bits from bob....
In our recent efforts to select and confirm elders and deacons, the question has been asked, "Isn't this a ‘popularity contest'?" The question deserves an answer. A related question also focuses the problem: How Else Would We Decide?
This series of articles will address three areas in leadership selection in the church: who decides, how the decision is made, and what scriptural precedents we may use to guide us. This first article asks who should decide and begins to explore some of the methods that could be used.
I. The present elders could decide.
The current elders could select men and announce that those men will be elders barring any "scriptural objections." This approach has the advantage of building on the judgment of spiritual men with spiritual discernment, but is disadvantaged by the human tendency to select those like ourselves and those who agree with us. Objections to this approach include making the eldership "self-perpetuating." Another disadvantage is that elders are not all-wise and may overlook those the congregation would willingly follow.
II. The present elders could select men and ask the congregation to participate in a confirmation process.
This option differs from the first primarily in that the congregational confirmation considers both "scriptural objections" and leadership-followship potential. Especially in situations where more men are qualified than can practically serve, this approach provides a method for determining which are best suited for the work. As a final consideration, it is essential that the congregation be willing to follow the (under)shepherds [elders]. John 10 teaches that the sheep recognize the shepherd's voice; the shepherd knows the sheep. In some way one must ask concerning sheep-shepherd relationships.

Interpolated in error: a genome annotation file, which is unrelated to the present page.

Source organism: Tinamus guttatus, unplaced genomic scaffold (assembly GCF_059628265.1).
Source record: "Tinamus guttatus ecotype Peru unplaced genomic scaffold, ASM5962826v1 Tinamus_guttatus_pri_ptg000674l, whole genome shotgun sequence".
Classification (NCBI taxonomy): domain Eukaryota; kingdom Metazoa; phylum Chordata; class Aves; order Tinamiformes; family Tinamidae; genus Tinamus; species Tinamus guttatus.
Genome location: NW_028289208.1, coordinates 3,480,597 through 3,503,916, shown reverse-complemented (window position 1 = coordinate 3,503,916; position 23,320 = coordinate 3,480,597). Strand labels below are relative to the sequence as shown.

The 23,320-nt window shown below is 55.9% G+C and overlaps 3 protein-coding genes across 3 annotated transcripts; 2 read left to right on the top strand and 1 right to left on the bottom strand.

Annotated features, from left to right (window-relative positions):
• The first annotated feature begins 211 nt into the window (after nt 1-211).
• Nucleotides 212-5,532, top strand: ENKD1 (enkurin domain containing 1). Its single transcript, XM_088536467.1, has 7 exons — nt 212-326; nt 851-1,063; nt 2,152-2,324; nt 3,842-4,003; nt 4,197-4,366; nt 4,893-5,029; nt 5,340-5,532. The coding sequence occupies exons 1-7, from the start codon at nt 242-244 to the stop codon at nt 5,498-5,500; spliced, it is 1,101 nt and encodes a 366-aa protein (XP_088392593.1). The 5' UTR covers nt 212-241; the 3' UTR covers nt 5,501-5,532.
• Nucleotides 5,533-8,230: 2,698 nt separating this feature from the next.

III. A specially selected group of individuals could decide.
From the outset this approach depends upon the wisdom of either the elders or the church in selecting the group to oversee the process. Ideally, spiritual individuals are selected and the process rests on spiritual judgments. One advantage is that the present elders are dissociated from the process, thus eliminating the disadvantages and objection of the first option above.
IV. The church could decide.
When we look at scriptural precedents in a subsequent article, we will learn that the church was apparently involved in the selection processes described in the New Testament.
The best answer to the "Who?" question is likely a combination--the current leadership should be involved, a special task force could assist in bringing God's wisdom and guidance to the process, but finally the congregation must evaluate and confirm its leaders.
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